Price action may pick up in the week ahead but the investment climate is unlikely to change.
FOMC meeting and jobs data are unlikely to change expectations of pace of tapering or economic outlook.
Several events in the EMU will likely shape the ECB's policy response.
The situation in Ukraine has not stabilized, risks are all to the downside, more personal sanctions are likely in the coming days.
The week ahead is eventful. The key issue is whether the events will be sufficient to either significantly change our information set, or inject fresh volatility into the foreign exchange market. While market participants face headline risk around the events, we suspect that, at the end of next week, the investment climate is unlikely to change.
Fed tapering continues at a $10 bln a meeting pace, as the economy is behaving largely in line with the FOMC's expectations, though the weakness in the housing market is genuinely disappointing. It is generally accepted that the first Fed hike is still more than a year off. The next FOMC meeting (June) will be more important than this week's meeting, which may be as close to a non-event as these things can be. Forecasts will be updated, and Yellen will hold a press conference June.
That the US economy has accelerated after a poor start to the year is generally recognized and will likely be among the few minor changes to the Fed's statement following the FOMC meeting. The first estimate of Q1 GDP will be reported on Tuesday, a day for the FOMC statement. It will be of interest to economists, but probably not investors or policy makers. The fact is that the more recent economic reports have been largely surpassing consensus forecasts.
This in turn suggests economists have not yet appreciated the strength of economic activity, and warns of upside risk to the consensus view for the US jobs data, to be released at the end of the week. At the same time, we also suspect the given the FOMC's more nuanced view of the labor market; the impact of the monthly jobs report may lessen, barring a significant surprise, perhaps until the tapering is near completion at the end of the summer.
While neither the FOMC meeting nor the US employment data will likely change the general understanding of the trajectory of policy, events in the euro area are more important. There is economic data, like the money supply and credit extension data that may shape the ECB's policy response. Perhaps most importantly the flash CPI report that could force the central bank to act in May instead of June, which we have suggested is the most likely time frame.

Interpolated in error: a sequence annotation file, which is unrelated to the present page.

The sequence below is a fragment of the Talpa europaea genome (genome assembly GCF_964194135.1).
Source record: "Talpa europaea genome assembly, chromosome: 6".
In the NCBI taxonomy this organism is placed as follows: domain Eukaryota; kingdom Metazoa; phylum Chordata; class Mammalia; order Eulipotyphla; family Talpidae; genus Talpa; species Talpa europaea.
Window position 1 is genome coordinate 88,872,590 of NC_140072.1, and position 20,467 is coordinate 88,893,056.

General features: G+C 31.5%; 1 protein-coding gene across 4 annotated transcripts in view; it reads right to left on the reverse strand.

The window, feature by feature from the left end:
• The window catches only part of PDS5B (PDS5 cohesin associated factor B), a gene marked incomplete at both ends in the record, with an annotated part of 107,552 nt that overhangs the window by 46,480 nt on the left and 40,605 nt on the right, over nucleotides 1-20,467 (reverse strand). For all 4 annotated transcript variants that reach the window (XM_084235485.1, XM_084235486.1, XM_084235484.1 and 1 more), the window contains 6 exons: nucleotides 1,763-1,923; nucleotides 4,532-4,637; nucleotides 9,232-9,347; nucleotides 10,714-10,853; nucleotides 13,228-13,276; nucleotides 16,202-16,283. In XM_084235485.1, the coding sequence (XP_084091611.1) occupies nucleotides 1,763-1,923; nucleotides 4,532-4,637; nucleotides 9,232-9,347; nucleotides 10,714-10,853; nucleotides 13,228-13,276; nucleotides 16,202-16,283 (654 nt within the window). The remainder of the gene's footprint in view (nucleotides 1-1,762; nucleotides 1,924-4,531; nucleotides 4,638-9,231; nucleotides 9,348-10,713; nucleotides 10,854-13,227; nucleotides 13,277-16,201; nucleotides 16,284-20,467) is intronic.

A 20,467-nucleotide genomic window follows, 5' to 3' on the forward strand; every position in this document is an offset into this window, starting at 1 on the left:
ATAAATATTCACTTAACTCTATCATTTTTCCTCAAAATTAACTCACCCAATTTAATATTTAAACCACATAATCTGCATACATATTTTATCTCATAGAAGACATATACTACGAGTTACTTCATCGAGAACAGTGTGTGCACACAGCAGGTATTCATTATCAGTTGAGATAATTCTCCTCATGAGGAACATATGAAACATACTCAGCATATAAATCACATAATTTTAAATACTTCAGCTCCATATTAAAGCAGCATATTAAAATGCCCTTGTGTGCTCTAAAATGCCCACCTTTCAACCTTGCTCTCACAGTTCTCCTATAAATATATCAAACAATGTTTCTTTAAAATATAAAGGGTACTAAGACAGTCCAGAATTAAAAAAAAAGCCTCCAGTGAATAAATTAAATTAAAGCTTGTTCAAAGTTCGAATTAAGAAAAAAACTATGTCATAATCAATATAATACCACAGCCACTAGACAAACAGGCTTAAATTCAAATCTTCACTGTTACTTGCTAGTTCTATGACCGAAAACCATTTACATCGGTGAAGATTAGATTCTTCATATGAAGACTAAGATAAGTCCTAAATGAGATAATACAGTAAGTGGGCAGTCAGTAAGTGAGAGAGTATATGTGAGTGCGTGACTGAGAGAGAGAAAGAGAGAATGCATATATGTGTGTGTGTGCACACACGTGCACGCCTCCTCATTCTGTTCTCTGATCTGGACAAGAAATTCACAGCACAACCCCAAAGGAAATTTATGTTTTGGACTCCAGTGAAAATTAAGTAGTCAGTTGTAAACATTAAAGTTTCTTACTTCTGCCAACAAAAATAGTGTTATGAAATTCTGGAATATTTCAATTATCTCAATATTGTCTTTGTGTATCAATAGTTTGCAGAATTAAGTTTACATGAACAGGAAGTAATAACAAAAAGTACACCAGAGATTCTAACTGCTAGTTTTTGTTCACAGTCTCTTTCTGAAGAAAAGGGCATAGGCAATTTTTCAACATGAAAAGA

To be sure it is financial variables, like the elevated and more volatile EONIA, the contraction in bank lending, and the lowflation that are of most concern to the European central bank. That means the latest unemployment figures and manufacturing PMI survey data due at the end of the week are ironically less important for shaping new policy initiatives. That said, data that shows the economic recovery continuing, despite the financial issues, may impact the urgency and willingness of some officials to take dramatic action.
There are four additional events in Europe on Tuesday and Wednesday (April 29-30) that are also important for investors and policy makers going forward. First, on Tuesday, broad details of the upcoming European bank stress tests will be announced by the European Banking Authority. In particular, the stress scenarios under which banks will have to demonstrate that they can withstand without assistance will be revealed.
Second, on Wednesday the ECB will release is quarterly bank lending survey. It may show that demand side considerations are critical and, if true, this may be seen as diminishing the chances of a new LTRO and/or a funding-for-lending scheme. Third, the same day, the semi-annual survey of SME financing will be published. It will likely underscore the ECB's desire to help facilitate lending to SMEs through reviving the asset-backed securities market.